Jeannie Joseph worked as a neonatal nurse at Swedish/American hospital in Rockford, Illinois, for ten years. She was in the special care nursery one day when she noticed a young teenager in a hooded sweatshirt holding a shoebox and crying. His terrified face told her something was very wrong.

Inside the shoebox was a 3-pound infant wrapped in a dishtowel. The baby boy was born six weeks premature. Jeannie grabbed the baby, and the medical staff immediately went to work. They treated him for hypothermia, dehydration, and an infection from the household scissors used to cut his umbilical cord.

“We were sad, of course, but we had to work very fast with this baby,” Jeannie said. Despite the harrowing conditions, God used Jeannie to help work all things out for the baby’s good! Although the tiny lad’s condition was grave, it was a miracle he was alive at all. Premature babies need warmth immediately and often are not developed enough to breathe on their own. And yet, despite the terrible circumstances, this little one was breathing and fighting for his life. “This is one of the cases I won’t forget,” said the doctor who treated the shoebox baby. “There was someone from up above looking down on him.”

As hospital staff did everything to save the newborn, his teenage father waited outside, sobbing uncontrollably. Jeannie kept him posted on his baby’s progress. Once the infant’s condition stabilized, she explained to the young, terrified dad that if he gave up his baby that day, he’d no longer be able to receive updates on his health. She reminded him he could take his time in exploring options rather than make an impulsive decision.

The teenage boy took the parental bracelets Jeannie offered him so that he and the baby’s mother could come back to visit him. The young couple came the next day, and every day after for several weeks. As it turns out, the shoebox baby’s mother was 15-year-old Cherish Coates. She knew all too well the difficulties of teenage pregnancies. Her own mother had her at fifteen and left her to be raised by her grandparents, although her mom visited regularly.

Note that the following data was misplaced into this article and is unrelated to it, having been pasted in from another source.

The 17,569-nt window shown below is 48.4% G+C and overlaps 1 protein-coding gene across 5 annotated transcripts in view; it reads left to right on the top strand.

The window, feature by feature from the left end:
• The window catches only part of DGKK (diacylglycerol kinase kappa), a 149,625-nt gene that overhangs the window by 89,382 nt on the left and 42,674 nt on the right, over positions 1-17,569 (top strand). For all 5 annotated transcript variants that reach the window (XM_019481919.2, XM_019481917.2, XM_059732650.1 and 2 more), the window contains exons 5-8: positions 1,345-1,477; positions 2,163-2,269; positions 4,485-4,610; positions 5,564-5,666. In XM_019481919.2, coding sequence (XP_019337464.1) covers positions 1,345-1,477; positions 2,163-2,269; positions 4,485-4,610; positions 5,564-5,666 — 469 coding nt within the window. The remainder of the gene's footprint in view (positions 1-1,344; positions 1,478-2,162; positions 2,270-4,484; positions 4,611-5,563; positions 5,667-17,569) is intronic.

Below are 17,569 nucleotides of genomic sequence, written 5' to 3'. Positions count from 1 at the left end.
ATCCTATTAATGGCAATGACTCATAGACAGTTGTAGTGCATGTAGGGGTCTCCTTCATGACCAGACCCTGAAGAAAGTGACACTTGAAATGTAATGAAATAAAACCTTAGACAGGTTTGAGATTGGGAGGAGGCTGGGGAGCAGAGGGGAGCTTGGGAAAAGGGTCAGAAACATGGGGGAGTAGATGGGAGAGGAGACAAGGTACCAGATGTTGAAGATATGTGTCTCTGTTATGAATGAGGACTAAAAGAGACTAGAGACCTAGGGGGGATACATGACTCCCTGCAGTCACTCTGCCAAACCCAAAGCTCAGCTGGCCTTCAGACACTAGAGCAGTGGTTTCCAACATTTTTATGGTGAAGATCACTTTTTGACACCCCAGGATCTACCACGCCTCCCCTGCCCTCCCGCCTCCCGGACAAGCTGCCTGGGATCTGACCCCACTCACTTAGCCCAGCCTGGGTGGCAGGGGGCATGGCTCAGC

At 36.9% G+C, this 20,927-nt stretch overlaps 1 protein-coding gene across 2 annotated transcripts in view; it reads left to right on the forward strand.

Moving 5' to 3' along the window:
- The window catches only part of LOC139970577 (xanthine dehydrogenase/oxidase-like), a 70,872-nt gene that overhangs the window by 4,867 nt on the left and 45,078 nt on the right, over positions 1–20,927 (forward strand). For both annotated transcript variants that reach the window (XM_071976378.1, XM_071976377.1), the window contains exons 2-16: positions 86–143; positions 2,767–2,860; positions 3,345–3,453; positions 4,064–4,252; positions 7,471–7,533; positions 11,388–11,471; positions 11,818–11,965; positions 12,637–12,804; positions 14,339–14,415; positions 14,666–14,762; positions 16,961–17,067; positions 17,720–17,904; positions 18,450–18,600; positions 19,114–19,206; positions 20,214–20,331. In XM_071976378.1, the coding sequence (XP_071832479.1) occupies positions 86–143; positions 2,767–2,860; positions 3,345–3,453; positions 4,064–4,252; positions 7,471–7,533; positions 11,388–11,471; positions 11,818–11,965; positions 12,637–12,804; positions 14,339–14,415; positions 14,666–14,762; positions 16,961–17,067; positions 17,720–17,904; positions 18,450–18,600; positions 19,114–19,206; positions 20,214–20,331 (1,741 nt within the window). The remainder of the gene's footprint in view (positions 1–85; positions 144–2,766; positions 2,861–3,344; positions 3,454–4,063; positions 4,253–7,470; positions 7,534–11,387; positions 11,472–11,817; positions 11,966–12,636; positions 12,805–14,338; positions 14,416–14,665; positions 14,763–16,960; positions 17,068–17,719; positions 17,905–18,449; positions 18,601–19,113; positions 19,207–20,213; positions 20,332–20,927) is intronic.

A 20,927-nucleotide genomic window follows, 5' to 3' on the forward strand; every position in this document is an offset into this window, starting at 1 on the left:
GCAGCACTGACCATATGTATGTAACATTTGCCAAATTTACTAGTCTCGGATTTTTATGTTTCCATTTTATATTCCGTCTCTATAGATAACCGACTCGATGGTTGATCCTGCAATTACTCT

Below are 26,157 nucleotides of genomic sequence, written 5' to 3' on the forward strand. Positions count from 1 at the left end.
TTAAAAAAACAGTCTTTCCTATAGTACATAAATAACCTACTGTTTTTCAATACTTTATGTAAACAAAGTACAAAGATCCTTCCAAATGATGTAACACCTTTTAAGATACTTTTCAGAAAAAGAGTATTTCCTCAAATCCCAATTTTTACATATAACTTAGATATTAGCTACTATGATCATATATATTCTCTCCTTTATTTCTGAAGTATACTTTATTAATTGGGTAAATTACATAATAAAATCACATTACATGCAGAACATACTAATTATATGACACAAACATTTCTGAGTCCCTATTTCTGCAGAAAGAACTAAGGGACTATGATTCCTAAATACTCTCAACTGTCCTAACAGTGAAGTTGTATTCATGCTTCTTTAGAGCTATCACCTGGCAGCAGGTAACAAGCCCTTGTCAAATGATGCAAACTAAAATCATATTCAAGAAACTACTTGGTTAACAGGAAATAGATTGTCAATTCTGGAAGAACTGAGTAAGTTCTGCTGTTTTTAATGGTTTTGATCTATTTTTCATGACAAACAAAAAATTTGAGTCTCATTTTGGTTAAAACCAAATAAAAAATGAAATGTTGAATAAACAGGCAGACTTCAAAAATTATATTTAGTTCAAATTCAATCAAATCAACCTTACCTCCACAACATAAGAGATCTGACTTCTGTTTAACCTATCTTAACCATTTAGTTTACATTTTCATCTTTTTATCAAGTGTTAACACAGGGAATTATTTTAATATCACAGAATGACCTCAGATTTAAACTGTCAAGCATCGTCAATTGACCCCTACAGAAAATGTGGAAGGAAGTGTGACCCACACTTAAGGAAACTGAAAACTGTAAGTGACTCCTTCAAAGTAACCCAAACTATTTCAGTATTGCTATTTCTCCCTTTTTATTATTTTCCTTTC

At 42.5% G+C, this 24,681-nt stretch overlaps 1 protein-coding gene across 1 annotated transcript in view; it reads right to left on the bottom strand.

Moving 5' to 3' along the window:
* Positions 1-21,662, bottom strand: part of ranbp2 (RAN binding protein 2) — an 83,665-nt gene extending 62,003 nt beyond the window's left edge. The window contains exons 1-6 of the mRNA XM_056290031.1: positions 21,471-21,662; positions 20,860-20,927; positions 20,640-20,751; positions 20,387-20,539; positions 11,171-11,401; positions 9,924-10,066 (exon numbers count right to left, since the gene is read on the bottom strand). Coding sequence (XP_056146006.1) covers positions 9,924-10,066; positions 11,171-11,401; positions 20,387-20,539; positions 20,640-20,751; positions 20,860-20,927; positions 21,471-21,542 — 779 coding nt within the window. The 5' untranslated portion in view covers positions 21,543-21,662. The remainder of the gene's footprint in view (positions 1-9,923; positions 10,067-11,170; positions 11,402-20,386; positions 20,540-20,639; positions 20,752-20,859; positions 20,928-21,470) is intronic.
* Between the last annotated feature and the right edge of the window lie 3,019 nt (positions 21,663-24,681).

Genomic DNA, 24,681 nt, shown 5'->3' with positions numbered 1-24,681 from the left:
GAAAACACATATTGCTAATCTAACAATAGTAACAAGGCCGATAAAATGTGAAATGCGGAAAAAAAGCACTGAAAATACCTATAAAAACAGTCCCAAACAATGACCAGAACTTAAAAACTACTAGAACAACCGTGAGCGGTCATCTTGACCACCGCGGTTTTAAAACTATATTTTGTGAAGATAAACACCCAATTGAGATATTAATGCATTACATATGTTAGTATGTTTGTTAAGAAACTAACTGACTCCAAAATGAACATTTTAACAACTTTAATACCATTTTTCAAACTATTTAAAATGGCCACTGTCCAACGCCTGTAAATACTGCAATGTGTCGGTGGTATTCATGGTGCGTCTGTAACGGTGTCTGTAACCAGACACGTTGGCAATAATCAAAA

Growing up, family members often warned Cherish about getting pregnant. They encouraged her to be the first in her family to finish high school and go on to college. Everyone was rooting for her. So, when she found herself pregnant by the boyfriend she’d been dating for two years, she was completely distraught. Cherish felt like she’d let everyone down, and was too afraid to share the news with anyone. Cherish barely gained any weight, so it wasn’t hard to hide her tiny bump. She hid her morning sickness and attended school and work as usual.

But time flew by quickly. One day Cherish began experiencing severe stomach cramps at the end of the school day. She locked herself in her bedroom and quietly whimpered as she delivered her baby all alone. She found a pair of scissors and cut the umbilical cord. Terror mixed with an undeniable love for the child she held. “I remember just looking at how beautiful he was, and how tiny he was,” Cherish recalled. She’d never held a baby before. “I was scared that I was going to break him.”

She frantically called the baby’s father. The two decided to would walk eight miles to the nearest hospital and leave the baby boy there with a note inside, where he would be cared for. The note Cherish wrote read: “We love you, we are just not able to raise you. We want your name to be Allen Corey, and we hope to be able to see you again. God will be watching over you.”

Jeannie first saw the terrified mother the day after baby Allen was stabilized. The girl walked into the nursery, holding her head down in shame. She wanted to see the little one before relinquishing him under the state’s “Safe Haven” law. Jeannie’s heart immediately went out to her. “She looked like such a frightened little girl,” Jeannie recalled. “She came in and sat down at the bedside. And you could tell that she was sad, embarrassed, and scared.”

The compassionate nurse put a hand on her shoulder and led Cherish to her baby’s incubator. “You know that you saved his life, right?” she told the girl. “I don’t want you to hang your head. You gave him the best chance you could.” That moment of compassion changed everything. The two connected, and God used Jeannie to change baby Allen’s story drastically!

Jeannie’s kindness was a calming force in the chaotic situation Cherish faced. She found herself returning to the hospital every day to check on her baby and to have heart-to-heart chats with Jeannie. Even though Jeannie was a complete stranger, she was a shoulder to cry on, never showing an ounce of the condemnation Cherish felt sure she deserved. “Jeannie was not judgmental at all, very nurturing and motherly,” Cherish said. “She encouraged me to tell my grandparents, but she didn’t talk to me like I was just some stupid teenager. She talked to me like I was a person.”